If you need to determine what laws govern a particular subject in a specific jurisdiction, and you don't have a known law as a starting point, begin your research by consulting secondary sources. In addition to providing background information, analysis and commentary, secondary sources will help you to identify relevant primary law materials.
There are two methods of retrieving a known statute or regulation: by jurisdiction or by subject. It is often difficult to determine which method will work best, even for an experienced researcher. You may end up using both methods. Be prepared to experience some frustration and encounter some dead ends along the way. Above all, be persistent. If one source isn't helpful, try another. Don't hesitate to contact a reference librarian if you need help.
Before you start searching, take note of any information you have about the law you are trying to retrieve. This may include one or more of the following:
If you know little or nothing about the jurisdiction's legal system, a good starting point is The Foreign Law Guide, which includes both a jurisdictional component and a "laws by subject" component. For more information about The Foreign Law Guide and other multi-jurisdictional, multi-subject resources, consult the Multi-Jurisdictional Resources page of this research guide.
Listed below are three types of jurisdiction-specific resources for locating foreign laws, along with information about how to access them:
A growing number of online resources offer compilations of laws from multiple jurisdictions that focus on a particular subject. Many of theses subject-specific resources are free to access, but some require a subscription. Some also provide access to English translations. Visit the Foreign Laws by Subject page of this research guide for links to some of the best subject-specific collections of laws from jurisdictions worldwide.
Limitations: Subject-specific resources vary considerably in their jurisdictional and topical coverage. Some resources provide very thorough coverage of certain jurisdictions and little or no coverage of others. Some cover a broad range of related subjects, while others focus narrowly on a single topic. Even the most comprehensive resources inevitably have some gaps in their coverage. In addition, many subject-specific resources are updated infrequently. As a result, they may not be the best places to look for newly enacted laws.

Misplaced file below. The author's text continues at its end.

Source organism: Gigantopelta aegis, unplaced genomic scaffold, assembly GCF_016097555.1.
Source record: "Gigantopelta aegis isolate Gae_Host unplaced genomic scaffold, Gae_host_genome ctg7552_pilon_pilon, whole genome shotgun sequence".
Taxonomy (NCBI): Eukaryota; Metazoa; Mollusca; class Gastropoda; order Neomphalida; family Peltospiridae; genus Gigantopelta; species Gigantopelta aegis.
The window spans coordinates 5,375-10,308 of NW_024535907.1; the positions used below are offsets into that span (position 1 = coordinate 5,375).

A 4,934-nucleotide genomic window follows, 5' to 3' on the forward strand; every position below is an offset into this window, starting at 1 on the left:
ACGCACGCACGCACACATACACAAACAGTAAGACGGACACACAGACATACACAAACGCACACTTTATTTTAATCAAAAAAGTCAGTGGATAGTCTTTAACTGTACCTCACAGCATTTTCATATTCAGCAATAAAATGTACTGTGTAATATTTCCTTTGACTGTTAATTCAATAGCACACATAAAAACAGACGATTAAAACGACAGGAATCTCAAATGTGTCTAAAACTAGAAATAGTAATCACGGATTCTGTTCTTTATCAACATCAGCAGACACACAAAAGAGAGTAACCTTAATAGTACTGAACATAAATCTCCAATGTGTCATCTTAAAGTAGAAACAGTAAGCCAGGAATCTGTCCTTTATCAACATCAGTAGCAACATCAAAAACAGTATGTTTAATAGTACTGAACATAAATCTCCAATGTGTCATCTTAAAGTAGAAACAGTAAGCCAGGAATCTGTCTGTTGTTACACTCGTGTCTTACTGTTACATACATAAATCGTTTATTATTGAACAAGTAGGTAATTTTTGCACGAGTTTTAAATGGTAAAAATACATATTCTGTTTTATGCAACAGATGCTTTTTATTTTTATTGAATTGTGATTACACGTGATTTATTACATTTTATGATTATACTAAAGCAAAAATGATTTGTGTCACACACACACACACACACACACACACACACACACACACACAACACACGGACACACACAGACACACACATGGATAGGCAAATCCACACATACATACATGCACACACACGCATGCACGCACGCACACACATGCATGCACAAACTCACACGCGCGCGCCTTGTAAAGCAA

American researchers often encounter language barriers when using government websites or online versions of official gazettes from non-English speaking jurisdictions. Some foreign websites do offer top-level navigation in English, but they usually revert to the language of the jurisdiction the more you drill down.
To avoid language barriers, consider using the Chrome web browser, which incorporates Google's automated translation software. Chrome gives you the option of displaying machine-generated English translations of the webpages you visit, making it easier to locate the law you are seeking. Be wary of using Google's software to translate the primary law, as it may fail to recognize specialized legal jargon or overlook critical nuances in meaning.
Another way to avoid language barriers is by using an English language subscription legal research platform, but these are only available for a small number of foreign jurisdictions. If no English language research platform is available, and if you aren't able to read the language of the jurisdiction, a subject-specific resource may be a better option.